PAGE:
159 [18:18] <jml>             "Invalid",
 160 [18:18] <jml>             "Won't Fix",
 161 [18:18] <jml>             "Confirmed",
 162 [18:18] <jml>             "Triaged",
 163 [18:18] <jml>             "In Progress",
 164 [18:18] <jml>             "Fix Committed",
 165 [18:18] <jml>             'Fix Released'])
 166 [18:18] <jml> zoiks!
 167 [18:18] <jml> (I thought I had my newlines done differently)
 168 [18:19] <jml> I had to specify each status manually, because 'searchTasks' defaults to only finding open bugs
 169 [18:19] <jml> Then there's some code to calculate a percentage and print it out nicely
 170 [18:19] <jml>     percentage = 100.0 * length(fixed_bugtasks) / length(total_bugtasks)
 171 [18:19] <jml>     print "%s is %.2f%% successful on bugs in %s" % (
 172 [18:19] <jml>         reporter.display_name, percentage, pillar.display_name)
 173 [18:19] <jml> Let's try running it!
 174 [18:19] <jml> $ python bugstats.py ubuntu jml
 175 [18:19] <jml> Jonathan Lange is 22.22% successful on bugs in Ubuntu
 176 [18:19] <jml> $ python bugstats.py launchpad-code jml
 177 [18:19] <jml> Jonathan Lange is 56.16% successful on bugs in Launchpad Bazaar Integration
 178 [18:20] <jml> Again, you can try it with yourself, or with a friend, or with cjwatson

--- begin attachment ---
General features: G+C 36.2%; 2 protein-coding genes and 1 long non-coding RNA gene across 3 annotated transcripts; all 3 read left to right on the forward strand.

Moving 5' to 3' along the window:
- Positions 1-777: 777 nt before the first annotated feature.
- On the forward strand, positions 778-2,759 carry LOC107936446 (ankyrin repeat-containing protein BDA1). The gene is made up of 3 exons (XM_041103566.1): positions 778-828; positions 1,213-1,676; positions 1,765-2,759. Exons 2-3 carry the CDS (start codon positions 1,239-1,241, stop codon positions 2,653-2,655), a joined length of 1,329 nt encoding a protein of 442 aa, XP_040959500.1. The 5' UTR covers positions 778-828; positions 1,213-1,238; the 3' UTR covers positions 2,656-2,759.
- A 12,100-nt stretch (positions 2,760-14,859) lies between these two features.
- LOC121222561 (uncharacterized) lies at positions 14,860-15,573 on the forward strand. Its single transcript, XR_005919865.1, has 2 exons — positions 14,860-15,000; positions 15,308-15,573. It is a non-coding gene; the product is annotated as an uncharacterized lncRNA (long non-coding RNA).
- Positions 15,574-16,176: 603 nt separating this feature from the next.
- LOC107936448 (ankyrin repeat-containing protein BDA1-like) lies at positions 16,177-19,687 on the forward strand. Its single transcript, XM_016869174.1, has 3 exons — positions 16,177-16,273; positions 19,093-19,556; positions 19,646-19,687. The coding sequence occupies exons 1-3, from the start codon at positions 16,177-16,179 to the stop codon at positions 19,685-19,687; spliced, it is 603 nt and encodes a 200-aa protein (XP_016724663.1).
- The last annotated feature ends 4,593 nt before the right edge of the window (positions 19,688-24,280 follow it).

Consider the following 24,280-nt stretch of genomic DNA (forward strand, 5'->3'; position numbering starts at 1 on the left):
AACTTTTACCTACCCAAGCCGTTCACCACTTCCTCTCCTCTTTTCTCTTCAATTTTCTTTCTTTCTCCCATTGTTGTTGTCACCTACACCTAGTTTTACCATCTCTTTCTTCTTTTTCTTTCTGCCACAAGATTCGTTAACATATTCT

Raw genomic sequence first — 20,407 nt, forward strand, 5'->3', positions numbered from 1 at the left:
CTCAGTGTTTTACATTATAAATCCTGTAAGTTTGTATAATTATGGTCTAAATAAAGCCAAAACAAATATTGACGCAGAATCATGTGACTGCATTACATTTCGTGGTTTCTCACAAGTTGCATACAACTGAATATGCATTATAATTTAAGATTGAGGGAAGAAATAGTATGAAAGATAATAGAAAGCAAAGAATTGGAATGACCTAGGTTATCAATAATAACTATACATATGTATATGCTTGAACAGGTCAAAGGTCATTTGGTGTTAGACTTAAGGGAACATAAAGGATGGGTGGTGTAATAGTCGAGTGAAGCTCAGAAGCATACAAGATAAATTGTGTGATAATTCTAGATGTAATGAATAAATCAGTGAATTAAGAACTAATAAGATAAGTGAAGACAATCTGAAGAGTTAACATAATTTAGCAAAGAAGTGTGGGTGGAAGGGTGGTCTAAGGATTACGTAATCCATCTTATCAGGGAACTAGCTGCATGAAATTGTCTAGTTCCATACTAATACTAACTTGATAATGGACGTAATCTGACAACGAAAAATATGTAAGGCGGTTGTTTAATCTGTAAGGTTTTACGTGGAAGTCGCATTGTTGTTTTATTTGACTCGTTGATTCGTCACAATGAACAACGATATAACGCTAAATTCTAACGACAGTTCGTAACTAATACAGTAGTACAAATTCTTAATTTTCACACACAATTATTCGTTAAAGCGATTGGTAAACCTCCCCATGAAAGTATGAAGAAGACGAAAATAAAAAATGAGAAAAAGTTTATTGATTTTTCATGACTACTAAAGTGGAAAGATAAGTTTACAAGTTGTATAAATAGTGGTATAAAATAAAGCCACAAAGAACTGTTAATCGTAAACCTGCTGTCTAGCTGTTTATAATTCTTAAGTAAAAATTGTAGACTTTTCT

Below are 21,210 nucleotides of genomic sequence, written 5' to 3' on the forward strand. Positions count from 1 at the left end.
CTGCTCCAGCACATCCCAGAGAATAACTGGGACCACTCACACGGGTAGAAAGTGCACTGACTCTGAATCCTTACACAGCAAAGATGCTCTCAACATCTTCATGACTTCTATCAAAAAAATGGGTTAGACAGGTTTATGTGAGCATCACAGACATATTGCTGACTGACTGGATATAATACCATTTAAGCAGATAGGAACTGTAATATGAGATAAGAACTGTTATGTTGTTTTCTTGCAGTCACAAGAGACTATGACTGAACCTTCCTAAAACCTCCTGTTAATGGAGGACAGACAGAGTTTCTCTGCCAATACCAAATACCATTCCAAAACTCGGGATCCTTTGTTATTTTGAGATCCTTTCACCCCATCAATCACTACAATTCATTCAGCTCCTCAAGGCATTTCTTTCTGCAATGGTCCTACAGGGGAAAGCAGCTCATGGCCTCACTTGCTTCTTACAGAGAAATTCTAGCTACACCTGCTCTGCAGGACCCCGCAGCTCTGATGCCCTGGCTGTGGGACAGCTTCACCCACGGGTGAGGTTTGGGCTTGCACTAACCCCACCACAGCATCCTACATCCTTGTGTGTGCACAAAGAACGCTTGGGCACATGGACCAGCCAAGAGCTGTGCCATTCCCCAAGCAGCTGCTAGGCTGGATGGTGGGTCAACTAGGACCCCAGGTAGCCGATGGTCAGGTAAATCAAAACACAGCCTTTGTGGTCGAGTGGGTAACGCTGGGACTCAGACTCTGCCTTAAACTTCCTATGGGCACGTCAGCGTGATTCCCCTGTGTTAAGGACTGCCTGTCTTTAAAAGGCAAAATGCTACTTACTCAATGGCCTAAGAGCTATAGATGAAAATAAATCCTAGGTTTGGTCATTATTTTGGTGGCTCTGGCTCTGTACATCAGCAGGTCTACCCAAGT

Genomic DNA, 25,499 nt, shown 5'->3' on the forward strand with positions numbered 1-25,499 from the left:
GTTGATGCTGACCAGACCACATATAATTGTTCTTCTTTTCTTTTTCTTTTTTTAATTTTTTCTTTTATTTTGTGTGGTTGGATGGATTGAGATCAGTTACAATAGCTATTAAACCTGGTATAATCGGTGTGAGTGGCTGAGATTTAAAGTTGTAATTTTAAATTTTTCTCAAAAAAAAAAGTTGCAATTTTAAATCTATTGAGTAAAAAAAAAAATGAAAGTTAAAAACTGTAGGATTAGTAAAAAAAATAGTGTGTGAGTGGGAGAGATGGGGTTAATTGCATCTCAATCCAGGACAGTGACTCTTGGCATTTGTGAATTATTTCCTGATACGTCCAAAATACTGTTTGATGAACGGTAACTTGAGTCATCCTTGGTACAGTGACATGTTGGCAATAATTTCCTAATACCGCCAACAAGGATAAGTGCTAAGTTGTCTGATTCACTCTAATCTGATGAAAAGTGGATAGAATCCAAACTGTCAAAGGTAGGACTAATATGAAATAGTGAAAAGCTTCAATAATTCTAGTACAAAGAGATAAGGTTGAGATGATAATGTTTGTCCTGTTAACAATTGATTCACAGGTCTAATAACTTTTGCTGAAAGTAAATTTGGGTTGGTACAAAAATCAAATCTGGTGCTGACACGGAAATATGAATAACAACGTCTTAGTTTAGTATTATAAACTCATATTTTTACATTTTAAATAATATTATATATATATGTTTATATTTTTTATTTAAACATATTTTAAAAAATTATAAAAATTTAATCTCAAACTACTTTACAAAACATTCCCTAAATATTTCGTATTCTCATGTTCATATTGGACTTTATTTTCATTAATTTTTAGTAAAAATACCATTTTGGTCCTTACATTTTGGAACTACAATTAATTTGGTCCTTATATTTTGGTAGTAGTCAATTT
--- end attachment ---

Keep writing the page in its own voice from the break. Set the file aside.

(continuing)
179 [18:20] <jml> That's all I have for the example.
 180 [18:20] <jml> = 3. Gotchas =
 181 [18:20] <jml> There are quite a few things that can trip you up with the Launchpad API
 182 [18:20] <jml> We've already bumped into a couple of them: it's got bugs.
 183 [18:20] <jml> https://bugs.edge.launchpad.net/launchpadlib/ for more info on that
 184 [18:21] <jml> The second is that even though it does have documentation, it's not always easy to apply to what you need.
 185 [18:21] <jml> (wtf, "Colin Watson is 79.65% successful on bugs in Ubuntu"!)
 186 [18:21] <jml> I'm going to pimp http://help.launchpad.net/API again, since there really is a fair chunk of good documentation there.
 187 [18:21] <jml> https://help.launchpad.net/API/Examples is good, as is https://help.launchpad.net/API/launchpadlib
 188 [18:21] <jml> However, the docs often aren't up to scratch.
 189 [18:22] <jml> There is only one way for them to get better
 190 [18:22] <jml> People like your good selves must ask questions, get answers, and then edit the help.launchpad.net wiki.
 191 [18:22] <jml> Another gotcha is error messages.
 192 [18:22] <jml> Because launchpadlib is a very, very thin wrapper over a generic RESTful client library, if ever you get an exception raised, it's going to be really unhelpful.